Fast response of deep ocean circulation to mid-latitude winds in the Atlantic

Maximum covariance analysis (MCA) showing the area ocean bottom pressure which is ‘activated’ by wind stress curl over the Atlantic.


In situ observations of transbasin deep ocean transports at 26◦N show variability on monthly to decadal timescales (2004–2015). Satellite-based estimates of ocean bottom pressure from the Gravity Recovery and Climate Experiment (GRACE) satellites were previously used to estimate interannual variability of deep ocean transports at 26◦N. Here, we use GRACE ocean bottom pressure, reanalysis winds and in situ transport estimates at 26◦N to diagnose the large-scale response of the deep ocean circulation to wind-forcing. We find that deep ocean transports—including those associated with a reversal of the Atlantic meridional overturning circulation in 2009/10 and 2010/11—are part of a large-scale response to wind stress curl over the intergyre-gyre region. Wind-forcing dominates deep ocean circulation variability on monthly timescales, but interannual fluctuations in the residual in situ transports (after removing the wind-effect) are also captured by GRACE bottom pressure measurements. On decadal timescales, uncertainty in regional trends in GRACE ocean bottom pressure preclude investigation of decadal-timescale transport trends.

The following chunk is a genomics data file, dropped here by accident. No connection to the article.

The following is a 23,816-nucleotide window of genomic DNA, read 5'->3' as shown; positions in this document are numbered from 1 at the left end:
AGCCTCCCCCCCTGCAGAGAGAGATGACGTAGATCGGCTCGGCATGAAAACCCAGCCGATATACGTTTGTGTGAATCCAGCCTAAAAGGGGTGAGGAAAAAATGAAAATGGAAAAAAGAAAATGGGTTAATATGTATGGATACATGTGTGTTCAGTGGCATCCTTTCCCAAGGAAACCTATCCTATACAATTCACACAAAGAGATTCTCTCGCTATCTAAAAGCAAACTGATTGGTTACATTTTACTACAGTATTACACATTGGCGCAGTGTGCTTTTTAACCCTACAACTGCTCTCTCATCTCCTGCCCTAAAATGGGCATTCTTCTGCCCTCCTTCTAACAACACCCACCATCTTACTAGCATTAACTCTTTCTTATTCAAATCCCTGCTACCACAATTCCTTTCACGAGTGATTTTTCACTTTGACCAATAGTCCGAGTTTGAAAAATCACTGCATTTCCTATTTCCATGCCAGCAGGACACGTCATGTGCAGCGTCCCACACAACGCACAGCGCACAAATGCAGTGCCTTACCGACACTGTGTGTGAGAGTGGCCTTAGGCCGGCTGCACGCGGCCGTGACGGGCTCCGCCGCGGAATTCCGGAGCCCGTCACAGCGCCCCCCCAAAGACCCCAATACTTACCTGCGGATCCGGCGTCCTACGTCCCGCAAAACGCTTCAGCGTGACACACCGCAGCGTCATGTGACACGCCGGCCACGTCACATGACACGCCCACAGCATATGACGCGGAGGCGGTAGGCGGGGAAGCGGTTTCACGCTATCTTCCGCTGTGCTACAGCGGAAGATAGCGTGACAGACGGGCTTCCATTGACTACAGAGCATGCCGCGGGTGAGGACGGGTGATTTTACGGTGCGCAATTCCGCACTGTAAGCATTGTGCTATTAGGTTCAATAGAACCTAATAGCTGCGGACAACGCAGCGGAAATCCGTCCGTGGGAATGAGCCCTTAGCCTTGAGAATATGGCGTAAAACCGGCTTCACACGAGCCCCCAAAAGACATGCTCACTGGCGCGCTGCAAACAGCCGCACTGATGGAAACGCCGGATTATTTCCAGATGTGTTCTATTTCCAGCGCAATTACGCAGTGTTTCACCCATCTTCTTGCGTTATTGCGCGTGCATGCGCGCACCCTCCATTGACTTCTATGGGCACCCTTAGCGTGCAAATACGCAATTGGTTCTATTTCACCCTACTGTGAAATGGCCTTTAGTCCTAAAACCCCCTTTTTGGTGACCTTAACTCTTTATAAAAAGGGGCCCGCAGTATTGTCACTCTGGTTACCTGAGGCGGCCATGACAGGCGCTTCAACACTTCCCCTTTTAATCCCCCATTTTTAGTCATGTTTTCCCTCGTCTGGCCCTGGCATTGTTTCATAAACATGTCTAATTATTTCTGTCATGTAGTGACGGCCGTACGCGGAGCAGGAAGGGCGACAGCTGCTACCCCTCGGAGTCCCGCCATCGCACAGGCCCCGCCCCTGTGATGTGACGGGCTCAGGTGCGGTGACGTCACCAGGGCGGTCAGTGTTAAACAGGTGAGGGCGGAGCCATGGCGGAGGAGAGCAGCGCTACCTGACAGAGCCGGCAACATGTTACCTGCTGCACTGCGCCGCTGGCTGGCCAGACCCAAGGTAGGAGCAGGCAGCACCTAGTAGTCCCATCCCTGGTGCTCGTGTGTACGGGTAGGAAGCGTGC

Geophys. Res. Lett. (rejected)
Eleanor Frajka-Williams
Eleanor Frajka-Williams
Professor of Ocean Dynamics in a Changing Climate

I am a physical oceanographer who uses ocean observations to investigate ocean dynamics and circulation in a changing climate. I have a particular interest in problems spanning scales (from micro- to large-scale) or spheres (biogeosphere, cryosphere, atmosphere), and in methods that leverage traditional observations with new platforms and satellite data.